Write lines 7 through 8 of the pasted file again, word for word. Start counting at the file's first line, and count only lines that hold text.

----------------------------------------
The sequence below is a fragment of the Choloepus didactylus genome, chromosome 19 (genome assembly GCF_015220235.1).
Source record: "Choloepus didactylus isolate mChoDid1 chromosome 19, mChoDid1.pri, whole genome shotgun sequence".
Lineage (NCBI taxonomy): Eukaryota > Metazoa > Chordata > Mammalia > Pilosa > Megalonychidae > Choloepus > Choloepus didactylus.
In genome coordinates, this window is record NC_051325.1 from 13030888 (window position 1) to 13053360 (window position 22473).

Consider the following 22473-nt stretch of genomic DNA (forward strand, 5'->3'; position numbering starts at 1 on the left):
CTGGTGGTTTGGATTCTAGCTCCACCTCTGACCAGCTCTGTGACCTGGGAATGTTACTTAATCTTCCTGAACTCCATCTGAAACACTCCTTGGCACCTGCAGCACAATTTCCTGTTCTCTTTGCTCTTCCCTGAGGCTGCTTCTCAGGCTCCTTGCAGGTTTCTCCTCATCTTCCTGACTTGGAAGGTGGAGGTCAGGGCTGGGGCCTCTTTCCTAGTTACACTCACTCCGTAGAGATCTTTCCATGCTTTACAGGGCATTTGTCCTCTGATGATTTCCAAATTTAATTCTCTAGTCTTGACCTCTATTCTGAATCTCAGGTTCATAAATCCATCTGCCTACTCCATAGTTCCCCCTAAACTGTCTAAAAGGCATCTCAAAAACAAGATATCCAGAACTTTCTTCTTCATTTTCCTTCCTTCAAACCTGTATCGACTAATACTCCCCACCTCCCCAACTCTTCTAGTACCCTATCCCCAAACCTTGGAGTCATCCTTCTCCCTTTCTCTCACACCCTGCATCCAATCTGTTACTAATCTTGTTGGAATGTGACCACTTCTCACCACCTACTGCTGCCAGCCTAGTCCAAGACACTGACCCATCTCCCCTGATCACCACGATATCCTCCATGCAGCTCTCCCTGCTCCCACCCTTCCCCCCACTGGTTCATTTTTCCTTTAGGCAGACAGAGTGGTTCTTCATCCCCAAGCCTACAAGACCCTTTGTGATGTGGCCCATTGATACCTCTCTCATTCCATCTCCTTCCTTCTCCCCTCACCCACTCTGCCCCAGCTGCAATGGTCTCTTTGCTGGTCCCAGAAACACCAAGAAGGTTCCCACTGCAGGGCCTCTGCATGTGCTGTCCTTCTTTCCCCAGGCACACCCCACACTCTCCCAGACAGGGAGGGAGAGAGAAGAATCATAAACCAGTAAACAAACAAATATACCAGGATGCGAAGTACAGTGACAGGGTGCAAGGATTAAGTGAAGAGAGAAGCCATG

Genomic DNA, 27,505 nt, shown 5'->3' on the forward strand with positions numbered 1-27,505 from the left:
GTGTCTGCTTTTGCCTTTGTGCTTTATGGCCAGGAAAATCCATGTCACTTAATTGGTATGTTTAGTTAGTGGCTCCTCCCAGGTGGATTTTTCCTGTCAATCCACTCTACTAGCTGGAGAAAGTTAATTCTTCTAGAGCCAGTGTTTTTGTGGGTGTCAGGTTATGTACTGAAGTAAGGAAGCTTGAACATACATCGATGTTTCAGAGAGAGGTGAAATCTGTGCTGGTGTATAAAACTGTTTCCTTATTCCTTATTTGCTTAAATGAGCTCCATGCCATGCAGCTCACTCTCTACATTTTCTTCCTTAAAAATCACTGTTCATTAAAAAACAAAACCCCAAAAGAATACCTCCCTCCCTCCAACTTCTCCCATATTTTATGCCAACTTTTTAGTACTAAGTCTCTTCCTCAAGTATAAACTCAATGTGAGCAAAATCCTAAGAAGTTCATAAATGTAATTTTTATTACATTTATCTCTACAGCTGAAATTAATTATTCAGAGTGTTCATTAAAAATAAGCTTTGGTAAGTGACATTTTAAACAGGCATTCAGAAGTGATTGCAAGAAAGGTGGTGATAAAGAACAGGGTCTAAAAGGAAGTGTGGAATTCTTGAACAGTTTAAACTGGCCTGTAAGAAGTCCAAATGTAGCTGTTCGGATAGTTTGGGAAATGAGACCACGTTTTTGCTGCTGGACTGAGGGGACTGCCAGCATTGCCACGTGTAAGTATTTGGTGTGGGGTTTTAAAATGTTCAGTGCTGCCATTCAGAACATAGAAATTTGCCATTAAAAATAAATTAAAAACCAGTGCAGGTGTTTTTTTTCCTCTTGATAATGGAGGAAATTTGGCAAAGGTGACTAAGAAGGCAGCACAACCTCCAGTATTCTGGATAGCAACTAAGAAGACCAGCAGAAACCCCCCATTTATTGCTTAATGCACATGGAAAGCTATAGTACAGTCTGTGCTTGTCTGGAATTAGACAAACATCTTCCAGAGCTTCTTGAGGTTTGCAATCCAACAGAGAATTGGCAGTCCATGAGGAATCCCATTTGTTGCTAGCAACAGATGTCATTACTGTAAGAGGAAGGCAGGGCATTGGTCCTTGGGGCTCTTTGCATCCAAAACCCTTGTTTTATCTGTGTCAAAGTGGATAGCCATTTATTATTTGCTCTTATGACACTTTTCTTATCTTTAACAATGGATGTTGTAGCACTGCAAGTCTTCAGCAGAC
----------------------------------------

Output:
Genomic DNA, 27,505 nt, shown 5'->3' on the forward strand with positions numbered 1-27,505 from the left:
GTGTCTGCTTTTGCCTTTGTGCTTTATGGCCAGGAAAATCCATGTCACTTAATTGGTATGTTTAGTTAGTGGCTCCTCCCAGGTGGATTTTTCCTGTCAATCCACTCTACTAGCTGGAGAAAGTTAATTCTTCTAGAGCCAGTGTTTTTGTGGGTGTCAGGTTATGTACTGAAGTAAGGAAGCTTGAACATACATCGATGTTTCAGAGAGAGGTGAAATCTGTGCTGGTGTATAAAACTGTTTCCTTATTCCTTATTTGCTTAAATGAGCTCCATGCCATGCAGCTCACTCTCTACATTTTCTTCCTTAAAAATCACTGTTCATTAAAAAACAAAACCCCAAAAGAATACCTCCCTCCCTCCAACTTCTCCCATATTTTATGCCAACTTTTTAGTACTAAGTCTCTTCCTCAAGTATAAACTCAATGTGAGCAAAATCCTAAGAAGTTCATAAATGTAATTTTTATTACATTTATCTCTACAGCTGAAATTAATTATTCAGAGTGTTCATTAAAAATAAGCTTTGGTAAGTGACATTTTAAACAGGCATTCAGAAGTGATTGCAAGAAAGGTGGTGATAAAGAACAGGGTCTAAAAGGAAGTGTGGAATTCTTGAACAGTTTAAACTGGCCTGTAAGAAGTCCAAATGTAGCTGTTCGGATAGTTTGGGAAATGAGACCACGTTTTTGCTGCTGGACTGAGGGGACTGCCAGCATTGCCACGTGTAAGTATTTGGTGTGGGGTTTTAAAATGTTCAGTGCTGCCATTCAGAACATAGAAATTTGCCATTAAAAATAAATTAAAAACCAGTGCAGGTGTTTTTTTTCCTCTTGATAATGGAGGAAATTTGGCAAAGGTGACTAAGAAGGCAGCACAACCTCCAGTATTCTGGATAGCAACTAAGAAGACCAGCAGAAACCCCCCATTTATTGCTTAATGCACATGGAAAGCTATAGTACAGTCTGTGCTTGTCTGGAATTAGACAAACATCTTCCAGAGCTTCTTGAGGTTTGCAATCCAACAGAGAATTGGCAGTCCATGAGGAATCCCATTTGTTGCTAGCAACAGATGTCATTACTGTAAGAGGAAGGCAGGGCATTGGTCCTTGGGGCTCTTTGCATCCAAAACCCTTGTTTTATCTGTGTCAAAGTGGATAGCCATTTATTATTTGCTCTTATGACACTTTTCTTATCTTTAACAATGGATGTTGTAGCACTGCAAGTCTTCAGCAGAC